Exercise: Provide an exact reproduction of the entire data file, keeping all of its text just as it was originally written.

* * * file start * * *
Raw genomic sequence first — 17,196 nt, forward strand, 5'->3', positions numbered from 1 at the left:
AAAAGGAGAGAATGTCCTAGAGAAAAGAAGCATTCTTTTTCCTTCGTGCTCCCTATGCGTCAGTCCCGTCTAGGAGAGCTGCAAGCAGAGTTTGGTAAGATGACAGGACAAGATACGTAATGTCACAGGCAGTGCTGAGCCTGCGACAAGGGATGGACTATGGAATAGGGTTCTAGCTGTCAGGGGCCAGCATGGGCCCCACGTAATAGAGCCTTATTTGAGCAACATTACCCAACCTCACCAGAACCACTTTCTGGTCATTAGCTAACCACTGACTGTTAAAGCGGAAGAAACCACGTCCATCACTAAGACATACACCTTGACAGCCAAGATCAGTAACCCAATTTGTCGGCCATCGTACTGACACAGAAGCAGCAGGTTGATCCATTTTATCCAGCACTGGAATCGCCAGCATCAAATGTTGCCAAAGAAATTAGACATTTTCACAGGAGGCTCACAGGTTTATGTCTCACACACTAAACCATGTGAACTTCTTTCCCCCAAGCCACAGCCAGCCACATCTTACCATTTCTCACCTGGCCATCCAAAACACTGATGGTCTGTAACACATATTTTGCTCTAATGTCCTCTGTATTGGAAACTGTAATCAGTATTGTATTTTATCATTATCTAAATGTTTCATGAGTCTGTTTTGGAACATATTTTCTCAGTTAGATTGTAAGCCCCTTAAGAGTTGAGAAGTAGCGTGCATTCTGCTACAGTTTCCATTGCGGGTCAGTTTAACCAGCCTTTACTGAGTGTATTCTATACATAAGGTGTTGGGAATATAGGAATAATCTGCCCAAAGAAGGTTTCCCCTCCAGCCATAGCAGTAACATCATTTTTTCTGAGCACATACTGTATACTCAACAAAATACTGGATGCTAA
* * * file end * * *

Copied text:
Raw genomic sequence first — 17,196 nt, forward strand, 5'->3', positions numbered from 1 at the left:
AAAAGGAGAGAATGTCCTAGAGAAAAGAAGCATTCTTTTTCCTTCGTGCTCCCTATGCGTCAGTCCCGTCTAGGAGAGCTGCAAGCAGAGTTTGGTAAGATGACAGGACAAGATACGTAATGTCACAGGCAGTGCTGAGCCTGCGACAAGGGATGGACTATGGAATAGGGTTCTAGCTGTCAGGGGCCAGCATGGGCCCCACGTAATAGAGCCTTATTTGAGCAACATTACCCAACCTCACCAGAACCACTTTCTGGTCATTAGCTAACCACTGACTGTTAAAGCGGAAGAAACCACGTCCATCACTAAGACATACACCTTGACAGCCAAGATCAGTAACCCAATTTGTCGGCCATCGTACTGACACAGAAGCAGCAGGTTGATCCATTTTATCCAGCACTGGAATCGCCAGCATCAAATGTTGCCAAAGAAATTAGACATTTTCACAGGAGGCTCACAGGTTTATGTCTCACACACTAAACCATGTGAACTTCTTTCCCCCAAGCCACAGCCAGCCACATCTTACCATTTCTCACCTGGCCATCCAAAACACTGATGGTCTGTAACACATATTTTGCTCTAATGTCCTCTGTATTGGAAACTGTAATCAGTATTGTATTTTATCATTATCTAAATGTTTCATGAGTCTGTTTTGGAACATATTTTCTCAGTTAGATTGTAAGCCCCTTAAGAGTTGAGAAGTAGCGTGCATTCTGCTACAGTTTCCATTGCGGGTCAGTTTAACCAGCCTTTACTGAGTGTATTCTATACATAAGGTGTTGGGAATATAGGAATAATCTGCCCAAAGAAGGTTTCCCCTCCAGCCATAGCAGTAACATCATTTTTTCTGAGCACATACTGTATACTCAACAAAATACTGGATGCTAA